HENRY Kissinger rightly noted that it's often more dangerous being an ally of the United States than its enemy. The latest victim of this sad truism is Pakistan, a loyal ally of the US since the dawn of our era. President Donald Trump last week ordered some US$344 million (RM1.37 billion) in US aid to Pakistan to be abruptly cut off.
LISTEN to the state-guided US media last week and you'd believe a series of spontaneous anti-government protests broke out across Iran. The protests, according to President Donald Trump and his Israeli allies, were caused by "anger over Iran's spending billions on wars in Syria, Iraq and Lebanon and helping the Palestinian movement Hamas". Trump tweeted that Iranians were finally rising up against what he called their hated, brutal regime. Talk about manufactured news.
THERE is much President Trump does not understand about the outside world. High up on the list is the crucial importance of US trade policy in creating and sustaining the American Empire. The key to the post-World War II US imperium was granting other nations commercial access to the huge, vibrant American domestic market. This, as much as the highly successful Marshall Plan in Europe, was responsible for stabilising the world economy and extending US geopolitical power across much of the globe.
Muck Rack makes it simple to find people, tweets, or articles that mention any name, keyword, company, hashtag etc. We've compiled this guide to help you make the most of your search.
Selecting a term
Start searching tweets, articles from media outlets, articles mentioned in tweets, journalists'
names, titles and bios with some suggested searches:
Companies or Topics (e.g. iPhone, Microsoft)
Phrases (e.g. "cloud computing") — use quotes to keep the terms together
Twitter handles (e.g. @username) — returns those who have mentioned or replied to
Names (e.g. "David Pogue")
Hashtags (e.g. #sxsw, #london2012)
Bio details (e.g. vegan, Olympics, father)
Muck Rack's Advanced Search allows for many boolean operators.
Find results that mention multiple specified terms, use AND or
+. For example, ensure each result contains both Elon Musk and Mark Zuckerberg by
searching Musk AND Zuckerberg or Musk + Zuckerberg.
Use the operators OR or , to broaden your search when you'd like either of
multiple terms to appear in results. (This is the default behavior of our search when no operators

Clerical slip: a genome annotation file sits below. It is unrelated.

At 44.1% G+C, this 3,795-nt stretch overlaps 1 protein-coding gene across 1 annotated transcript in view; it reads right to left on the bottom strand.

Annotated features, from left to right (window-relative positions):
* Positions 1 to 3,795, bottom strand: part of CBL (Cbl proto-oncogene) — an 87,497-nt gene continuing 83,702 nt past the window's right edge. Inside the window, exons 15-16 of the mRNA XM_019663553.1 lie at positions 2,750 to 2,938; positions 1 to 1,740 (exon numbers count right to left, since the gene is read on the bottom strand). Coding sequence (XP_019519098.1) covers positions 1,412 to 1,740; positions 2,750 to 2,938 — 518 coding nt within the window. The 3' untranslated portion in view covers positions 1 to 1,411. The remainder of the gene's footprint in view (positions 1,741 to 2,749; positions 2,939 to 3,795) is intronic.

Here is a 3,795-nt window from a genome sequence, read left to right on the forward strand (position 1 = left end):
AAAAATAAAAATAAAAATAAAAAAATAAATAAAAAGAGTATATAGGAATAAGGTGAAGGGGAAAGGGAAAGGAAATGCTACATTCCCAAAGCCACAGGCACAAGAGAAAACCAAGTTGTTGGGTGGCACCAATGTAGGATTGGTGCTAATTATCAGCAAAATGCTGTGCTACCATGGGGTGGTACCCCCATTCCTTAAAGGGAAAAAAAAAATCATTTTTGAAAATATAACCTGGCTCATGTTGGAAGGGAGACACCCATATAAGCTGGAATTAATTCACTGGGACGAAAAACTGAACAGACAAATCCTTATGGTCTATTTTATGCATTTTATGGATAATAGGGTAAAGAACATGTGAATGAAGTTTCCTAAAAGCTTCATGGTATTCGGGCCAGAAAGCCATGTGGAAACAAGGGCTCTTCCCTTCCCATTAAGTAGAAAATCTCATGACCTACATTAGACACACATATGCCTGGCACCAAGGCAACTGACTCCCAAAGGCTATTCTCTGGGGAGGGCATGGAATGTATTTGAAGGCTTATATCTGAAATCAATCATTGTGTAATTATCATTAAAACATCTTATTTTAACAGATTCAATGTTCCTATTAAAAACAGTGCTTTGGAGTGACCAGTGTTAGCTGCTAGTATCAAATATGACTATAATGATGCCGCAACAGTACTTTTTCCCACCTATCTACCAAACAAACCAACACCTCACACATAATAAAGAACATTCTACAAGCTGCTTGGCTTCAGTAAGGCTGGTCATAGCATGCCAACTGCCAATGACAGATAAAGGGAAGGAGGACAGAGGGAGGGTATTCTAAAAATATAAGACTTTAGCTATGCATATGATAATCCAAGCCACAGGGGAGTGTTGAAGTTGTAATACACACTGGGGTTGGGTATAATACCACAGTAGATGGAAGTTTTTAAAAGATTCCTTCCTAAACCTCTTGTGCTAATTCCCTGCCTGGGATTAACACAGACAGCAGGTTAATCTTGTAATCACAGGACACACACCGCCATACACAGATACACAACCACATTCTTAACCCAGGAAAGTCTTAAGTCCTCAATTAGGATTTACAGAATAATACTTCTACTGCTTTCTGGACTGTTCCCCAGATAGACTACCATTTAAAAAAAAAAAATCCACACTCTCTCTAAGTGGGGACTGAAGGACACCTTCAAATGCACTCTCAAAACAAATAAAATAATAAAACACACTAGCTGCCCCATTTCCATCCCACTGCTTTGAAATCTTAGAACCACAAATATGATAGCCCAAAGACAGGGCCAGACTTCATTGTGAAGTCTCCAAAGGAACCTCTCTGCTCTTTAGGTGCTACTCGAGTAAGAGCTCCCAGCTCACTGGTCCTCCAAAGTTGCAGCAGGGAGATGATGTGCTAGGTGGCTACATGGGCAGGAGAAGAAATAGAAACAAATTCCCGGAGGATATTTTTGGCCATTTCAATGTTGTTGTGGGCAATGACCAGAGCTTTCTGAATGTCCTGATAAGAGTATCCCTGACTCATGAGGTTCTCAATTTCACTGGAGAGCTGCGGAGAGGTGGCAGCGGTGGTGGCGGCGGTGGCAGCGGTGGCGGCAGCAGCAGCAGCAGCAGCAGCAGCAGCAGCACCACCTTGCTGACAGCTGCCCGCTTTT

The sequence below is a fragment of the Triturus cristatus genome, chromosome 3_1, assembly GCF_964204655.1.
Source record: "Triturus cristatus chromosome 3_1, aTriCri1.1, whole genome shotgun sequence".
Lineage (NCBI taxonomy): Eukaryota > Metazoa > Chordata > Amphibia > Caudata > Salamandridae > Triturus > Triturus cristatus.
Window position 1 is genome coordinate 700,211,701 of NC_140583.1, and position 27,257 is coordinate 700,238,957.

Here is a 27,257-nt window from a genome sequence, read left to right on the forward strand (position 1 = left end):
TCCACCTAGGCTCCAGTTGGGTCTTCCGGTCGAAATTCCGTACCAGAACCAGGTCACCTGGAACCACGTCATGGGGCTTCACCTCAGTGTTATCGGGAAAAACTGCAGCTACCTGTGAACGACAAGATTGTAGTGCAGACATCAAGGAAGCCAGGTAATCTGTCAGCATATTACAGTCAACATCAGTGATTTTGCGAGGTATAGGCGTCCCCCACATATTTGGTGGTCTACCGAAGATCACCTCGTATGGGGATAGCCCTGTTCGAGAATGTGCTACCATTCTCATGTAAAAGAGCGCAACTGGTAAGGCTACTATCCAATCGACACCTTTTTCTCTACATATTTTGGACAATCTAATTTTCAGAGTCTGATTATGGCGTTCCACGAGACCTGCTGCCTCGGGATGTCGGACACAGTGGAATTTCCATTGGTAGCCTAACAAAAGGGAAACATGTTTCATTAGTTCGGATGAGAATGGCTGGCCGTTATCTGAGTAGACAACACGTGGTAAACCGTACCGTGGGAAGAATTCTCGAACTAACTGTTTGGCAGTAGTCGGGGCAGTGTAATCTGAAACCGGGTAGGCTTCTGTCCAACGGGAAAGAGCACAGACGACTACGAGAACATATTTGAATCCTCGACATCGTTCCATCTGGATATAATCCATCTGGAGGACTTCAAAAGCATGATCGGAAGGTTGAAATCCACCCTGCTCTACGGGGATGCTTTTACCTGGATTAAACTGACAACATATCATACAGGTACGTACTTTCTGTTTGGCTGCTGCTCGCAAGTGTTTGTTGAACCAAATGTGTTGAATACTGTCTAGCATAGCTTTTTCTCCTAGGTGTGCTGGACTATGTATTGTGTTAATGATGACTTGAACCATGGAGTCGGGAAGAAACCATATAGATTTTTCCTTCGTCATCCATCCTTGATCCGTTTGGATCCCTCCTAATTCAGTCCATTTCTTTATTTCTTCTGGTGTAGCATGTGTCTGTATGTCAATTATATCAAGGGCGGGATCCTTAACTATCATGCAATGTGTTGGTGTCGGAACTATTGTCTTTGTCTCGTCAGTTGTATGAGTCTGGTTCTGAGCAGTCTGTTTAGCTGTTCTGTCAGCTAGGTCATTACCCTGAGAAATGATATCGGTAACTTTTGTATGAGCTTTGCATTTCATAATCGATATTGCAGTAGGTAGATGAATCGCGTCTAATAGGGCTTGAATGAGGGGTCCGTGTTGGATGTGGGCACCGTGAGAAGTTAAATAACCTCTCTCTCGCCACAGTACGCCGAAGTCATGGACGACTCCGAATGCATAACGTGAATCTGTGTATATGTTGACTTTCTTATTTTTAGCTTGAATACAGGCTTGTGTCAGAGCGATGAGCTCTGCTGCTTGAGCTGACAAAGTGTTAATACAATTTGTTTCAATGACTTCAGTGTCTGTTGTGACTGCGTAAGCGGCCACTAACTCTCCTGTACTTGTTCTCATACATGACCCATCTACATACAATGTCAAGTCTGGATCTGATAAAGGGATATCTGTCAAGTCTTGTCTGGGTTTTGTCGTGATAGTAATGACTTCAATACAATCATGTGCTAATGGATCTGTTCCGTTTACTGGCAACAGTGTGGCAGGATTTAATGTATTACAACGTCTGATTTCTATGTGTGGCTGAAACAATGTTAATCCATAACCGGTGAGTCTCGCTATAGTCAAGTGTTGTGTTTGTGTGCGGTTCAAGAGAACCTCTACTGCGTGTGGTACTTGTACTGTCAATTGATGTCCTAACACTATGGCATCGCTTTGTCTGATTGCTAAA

are used). For example, results will contain either cake or cookie by searching cake OR cookie or cake,cookie
Use NOT or - to subtract results from your search. For
example, searching Disney will yield results about the Walt Disney Company as well as Walt Disney
World Resort. To exclude mentions of Disney World, search for Disney -World or Disney
When using one of these operators with a phrase, enclose it in quotation marks. For example, you can
find results about smartphones excluding Apple's iPhone 4S by searching smartphone -"iPhone
Exact case matching or punctuation
If you're searching for a brand name or keyword that relies on specific punctuation marks or capitalization, you can
find results that match your exact query by adding matchcase: before the keyword you're searching for, like matchcase:E*TRADE .
Use parentheses to separate multiple
boolean phrases. For example, to find journalists talking about having fun in Disney World or
Disneyland, search for ("disney world" OR disneyland) AND fun.
An asterisk can be used to search for any variation of a root word truncated by the asterisk. For example, searching for admin* will return results for administrator, administration, administer, administered, etc.
A near operator is an AND operator where you can control the distance between the words. You can vary the distance the near operation uses by adding a forward slash and number (between 0-99) such as strawberries NEAR/10 "whipped cream", which means the strawberries must exist within 10 words of "whipped cream".